BP is preparing to drill the final stretch of its relief well after its successful "static kill" procedure.
A ranging run - a test to help the relief well intersect with the damaged well - will be done.
Then from Saturday, drilling will be done in 30ft (9m) segments, with more ranging runs in between.
Once the relief well is finished, mud and cement will be pumped in and the damaged well will be considered permanently "killed".
The relief well is expected to hit the damaged well by 15 August. It is currently over 100ft vertically and 4ft horizontally from the planned intersection.
Oil leaked into the Gulf from 20 April when the Deepwater Horizon rig explosion killed 11 workers. The flow was stopped on 15 July, when a cap was used to seal the top of the wellhead.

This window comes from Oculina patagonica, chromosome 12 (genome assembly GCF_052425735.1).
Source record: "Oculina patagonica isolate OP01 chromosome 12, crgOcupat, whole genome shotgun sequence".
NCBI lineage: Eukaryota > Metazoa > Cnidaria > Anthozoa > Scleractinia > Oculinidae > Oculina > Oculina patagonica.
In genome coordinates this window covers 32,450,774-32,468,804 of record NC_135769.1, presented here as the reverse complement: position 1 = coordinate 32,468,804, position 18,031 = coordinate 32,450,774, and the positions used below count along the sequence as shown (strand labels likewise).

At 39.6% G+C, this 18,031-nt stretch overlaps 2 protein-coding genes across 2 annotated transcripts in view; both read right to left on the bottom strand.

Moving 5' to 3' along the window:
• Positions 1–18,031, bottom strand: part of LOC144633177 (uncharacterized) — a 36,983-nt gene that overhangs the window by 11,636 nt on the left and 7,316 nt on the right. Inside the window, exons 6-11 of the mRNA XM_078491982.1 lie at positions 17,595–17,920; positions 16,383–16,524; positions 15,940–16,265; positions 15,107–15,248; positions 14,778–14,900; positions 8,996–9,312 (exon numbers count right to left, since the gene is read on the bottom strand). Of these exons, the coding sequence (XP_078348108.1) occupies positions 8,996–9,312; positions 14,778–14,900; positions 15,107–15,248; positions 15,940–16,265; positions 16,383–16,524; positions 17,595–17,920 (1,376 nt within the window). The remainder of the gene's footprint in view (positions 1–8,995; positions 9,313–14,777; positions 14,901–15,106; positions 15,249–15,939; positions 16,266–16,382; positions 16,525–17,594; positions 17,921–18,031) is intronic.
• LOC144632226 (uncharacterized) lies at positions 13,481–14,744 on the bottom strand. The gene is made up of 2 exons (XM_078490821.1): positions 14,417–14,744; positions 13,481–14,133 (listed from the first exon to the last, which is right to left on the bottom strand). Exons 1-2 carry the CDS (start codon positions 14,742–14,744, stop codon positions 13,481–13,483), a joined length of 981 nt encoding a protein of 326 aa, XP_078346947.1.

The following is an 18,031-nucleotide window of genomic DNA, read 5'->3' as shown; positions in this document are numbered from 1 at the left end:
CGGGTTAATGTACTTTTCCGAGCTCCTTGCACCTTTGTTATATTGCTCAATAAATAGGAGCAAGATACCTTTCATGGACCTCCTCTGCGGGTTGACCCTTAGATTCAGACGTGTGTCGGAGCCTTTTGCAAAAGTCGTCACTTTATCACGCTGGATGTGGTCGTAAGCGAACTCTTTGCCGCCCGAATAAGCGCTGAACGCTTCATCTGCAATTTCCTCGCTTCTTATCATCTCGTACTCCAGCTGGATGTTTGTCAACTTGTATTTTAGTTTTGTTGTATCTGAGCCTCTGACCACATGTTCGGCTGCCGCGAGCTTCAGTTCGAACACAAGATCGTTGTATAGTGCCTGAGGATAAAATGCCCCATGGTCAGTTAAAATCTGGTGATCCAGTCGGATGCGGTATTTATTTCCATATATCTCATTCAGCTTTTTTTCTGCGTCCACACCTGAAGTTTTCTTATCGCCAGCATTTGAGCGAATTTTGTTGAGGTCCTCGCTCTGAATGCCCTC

An estimated 4.9m barrels of oil leaked into the waters of the Gulf during 87 days, with only 800,000 barrels being captured.
BP has yet to be drawn about what will happen to the oilfield after the damaged well is killed. There is still a huge amount of oil in the reservoir deep under the seabed.
Asked if the firm would consider selling its rights, BP executive Doug Suttles said: "We just haven't thought about that.
"Clearly there is lots of oil and gas here and we will have to think about what to do with that at some point."
The firm has made it clear it will not produce oil either out of the damaged well or either of the two relief wells.